“It’s a nice city, but it smells.”

 

That’s the impression Halifax tourists were likely left with this summer, Coun. Linda Mosher (Purcell’s Cove-Armdale) said yesterday, but if the recovery plan for the city’s sewage plant unfolds as planned, visitors should walk away with more pleasant memories of the city next summer.

 

Halifax Water officials told city council last night they’ve reached “a significant milestone in recovery efforts” for the wastewater treatment facility that broke down earlier this year, with five refurbished pumps and other equipment in place and sewage to soon be diverted through the system in phases.

 

“If things go well with the wet commissioning that we’re doing this week - in other words introducing fresh water into the plant and making sure the pumps are all working before we open the gates - we could introduce sewage as early as next week,” general manager Carl Yates told reporters after last night’s council meeting.

Yates said there may be some additional stench as wastewater starts to flow through the plant again, but emphasized that will quickly dissipate.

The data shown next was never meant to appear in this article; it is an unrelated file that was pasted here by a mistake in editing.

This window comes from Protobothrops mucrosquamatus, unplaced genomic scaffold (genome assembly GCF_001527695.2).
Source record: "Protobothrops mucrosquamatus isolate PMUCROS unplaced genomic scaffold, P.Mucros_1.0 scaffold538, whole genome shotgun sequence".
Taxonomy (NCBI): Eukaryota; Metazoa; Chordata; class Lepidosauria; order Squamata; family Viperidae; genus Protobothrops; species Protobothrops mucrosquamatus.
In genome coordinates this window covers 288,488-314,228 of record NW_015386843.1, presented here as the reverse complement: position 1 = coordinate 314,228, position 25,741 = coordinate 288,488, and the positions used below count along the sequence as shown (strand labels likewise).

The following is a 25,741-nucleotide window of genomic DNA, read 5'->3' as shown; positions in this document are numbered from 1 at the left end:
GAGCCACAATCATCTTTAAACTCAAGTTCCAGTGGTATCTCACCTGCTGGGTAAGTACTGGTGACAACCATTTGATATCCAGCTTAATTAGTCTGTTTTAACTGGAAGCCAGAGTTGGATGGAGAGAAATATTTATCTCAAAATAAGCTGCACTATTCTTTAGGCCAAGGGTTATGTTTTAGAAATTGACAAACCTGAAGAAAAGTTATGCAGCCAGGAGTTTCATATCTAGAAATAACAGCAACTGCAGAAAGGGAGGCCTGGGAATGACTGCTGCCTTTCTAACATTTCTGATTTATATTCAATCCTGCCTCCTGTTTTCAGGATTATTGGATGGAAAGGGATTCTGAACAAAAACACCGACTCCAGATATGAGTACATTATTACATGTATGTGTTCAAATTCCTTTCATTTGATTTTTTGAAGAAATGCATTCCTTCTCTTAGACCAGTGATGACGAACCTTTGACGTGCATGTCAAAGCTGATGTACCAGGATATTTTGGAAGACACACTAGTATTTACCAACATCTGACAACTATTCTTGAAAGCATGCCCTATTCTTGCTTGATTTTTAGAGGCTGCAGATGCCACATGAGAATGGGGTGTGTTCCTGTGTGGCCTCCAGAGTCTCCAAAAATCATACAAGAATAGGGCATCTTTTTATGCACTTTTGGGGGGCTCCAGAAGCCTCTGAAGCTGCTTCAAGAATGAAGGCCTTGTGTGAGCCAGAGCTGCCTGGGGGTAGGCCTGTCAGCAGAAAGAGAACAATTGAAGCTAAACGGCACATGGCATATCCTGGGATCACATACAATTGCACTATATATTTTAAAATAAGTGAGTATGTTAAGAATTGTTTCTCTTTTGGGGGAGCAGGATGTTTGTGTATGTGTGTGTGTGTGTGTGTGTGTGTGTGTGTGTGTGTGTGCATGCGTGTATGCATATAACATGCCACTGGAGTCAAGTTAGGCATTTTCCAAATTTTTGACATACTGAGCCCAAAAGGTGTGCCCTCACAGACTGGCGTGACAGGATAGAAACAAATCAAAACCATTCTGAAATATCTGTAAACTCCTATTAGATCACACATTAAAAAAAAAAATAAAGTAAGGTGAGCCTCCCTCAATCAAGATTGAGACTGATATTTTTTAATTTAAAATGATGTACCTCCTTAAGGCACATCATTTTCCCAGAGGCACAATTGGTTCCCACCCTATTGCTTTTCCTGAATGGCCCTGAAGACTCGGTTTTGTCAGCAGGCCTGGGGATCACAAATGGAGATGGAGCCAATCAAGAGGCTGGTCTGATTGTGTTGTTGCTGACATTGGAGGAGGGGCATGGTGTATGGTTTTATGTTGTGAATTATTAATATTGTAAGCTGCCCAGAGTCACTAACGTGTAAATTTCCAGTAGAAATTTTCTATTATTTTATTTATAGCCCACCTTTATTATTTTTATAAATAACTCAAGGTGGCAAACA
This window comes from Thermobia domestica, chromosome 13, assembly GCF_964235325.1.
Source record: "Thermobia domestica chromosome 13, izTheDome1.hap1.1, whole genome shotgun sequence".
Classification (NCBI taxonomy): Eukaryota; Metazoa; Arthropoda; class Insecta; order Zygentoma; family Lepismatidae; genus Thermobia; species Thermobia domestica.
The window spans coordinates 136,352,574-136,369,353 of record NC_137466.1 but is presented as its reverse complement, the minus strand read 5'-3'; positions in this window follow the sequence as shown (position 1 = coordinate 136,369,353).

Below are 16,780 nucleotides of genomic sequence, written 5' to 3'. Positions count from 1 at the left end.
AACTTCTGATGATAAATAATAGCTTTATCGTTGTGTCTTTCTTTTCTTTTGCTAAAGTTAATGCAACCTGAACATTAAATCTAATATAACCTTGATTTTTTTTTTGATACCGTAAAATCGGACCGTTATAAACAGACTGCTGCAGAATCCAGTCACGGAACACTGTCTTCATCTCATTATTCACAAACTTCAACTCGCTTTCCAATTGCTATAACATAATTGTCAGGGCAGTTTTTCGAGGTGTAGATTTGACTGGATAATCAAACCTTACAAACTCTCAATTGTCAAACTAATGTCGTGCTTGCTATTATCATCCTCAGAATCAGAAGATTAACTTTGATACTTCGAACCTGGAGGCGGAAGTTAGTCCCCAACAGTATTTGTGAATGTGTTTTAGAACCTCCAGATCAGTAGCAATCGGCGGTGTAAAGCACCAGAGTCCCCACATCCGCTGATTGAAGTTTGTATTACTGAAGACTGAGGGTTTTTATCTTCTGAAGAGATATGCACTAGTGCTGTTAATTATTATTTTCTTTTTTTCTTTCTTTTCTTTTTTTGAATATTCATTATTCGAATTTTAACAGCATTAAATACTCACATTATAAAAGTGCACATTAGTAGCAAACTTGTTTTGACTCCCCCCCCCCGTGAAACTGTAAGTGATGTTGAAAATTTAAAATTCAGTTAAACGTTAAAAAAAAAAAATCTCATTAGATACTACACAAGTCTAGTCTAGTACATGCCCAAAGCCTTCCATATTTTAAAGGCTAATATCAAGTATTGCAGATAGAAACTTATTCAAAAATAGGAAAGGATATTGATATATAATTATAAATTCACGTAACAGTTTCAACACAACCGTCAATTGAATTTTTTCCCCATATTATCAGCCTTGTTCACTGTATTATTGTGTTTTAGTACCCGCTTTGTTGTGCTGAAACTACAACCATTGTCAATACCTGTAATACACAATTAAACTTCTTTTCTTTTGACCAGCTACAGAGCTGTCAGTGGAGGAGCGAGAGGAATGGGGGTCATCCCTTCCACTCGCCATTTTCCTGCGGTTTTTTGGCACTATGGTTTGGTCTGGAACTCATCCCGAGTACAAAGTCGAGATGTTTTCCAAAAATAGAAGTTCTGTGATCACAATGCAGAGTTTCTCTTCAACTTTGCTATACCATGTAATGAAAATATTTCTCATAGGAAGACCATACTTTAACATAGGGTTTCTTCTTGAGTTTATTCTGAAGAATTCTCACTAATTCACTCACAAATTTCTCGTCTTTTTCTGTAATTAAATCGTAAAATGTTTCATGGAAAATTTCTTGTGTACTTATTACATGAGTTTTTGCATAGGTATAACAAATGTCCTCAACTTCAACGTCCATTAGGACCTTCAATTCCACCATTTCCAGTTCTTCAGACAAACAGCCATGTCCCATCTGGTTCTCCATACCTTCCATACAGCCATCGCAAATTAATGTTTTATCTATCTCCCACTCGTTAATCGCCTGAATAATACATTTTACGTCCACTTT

"Remember, when the plant was operating last year, you did not have any significant smells in the Cogswell Street interchange, so our intention is to bring it back to that same ambient air quality,” he said.

The five refurbished sewage pumps are only for short-term use, he said, explaining they’ll be replaced by new pumps coming from Germany at a cost of $2 million.

“We’re looking for long-term performance of the pumps,” he said. Other improvements include replacing control panels and sensors in the wet well and moving them to street level and staffing the plant 24 hours a day, a decision Yates said was made before January’s major malfunction.

The philosophy behind design changes, he said, is essentially the question: “What would you do if sewage came up in this wet well again?’ ”

Insurance is expected to cover the cost, although Yates couldn't yet put a price tag on the total claim.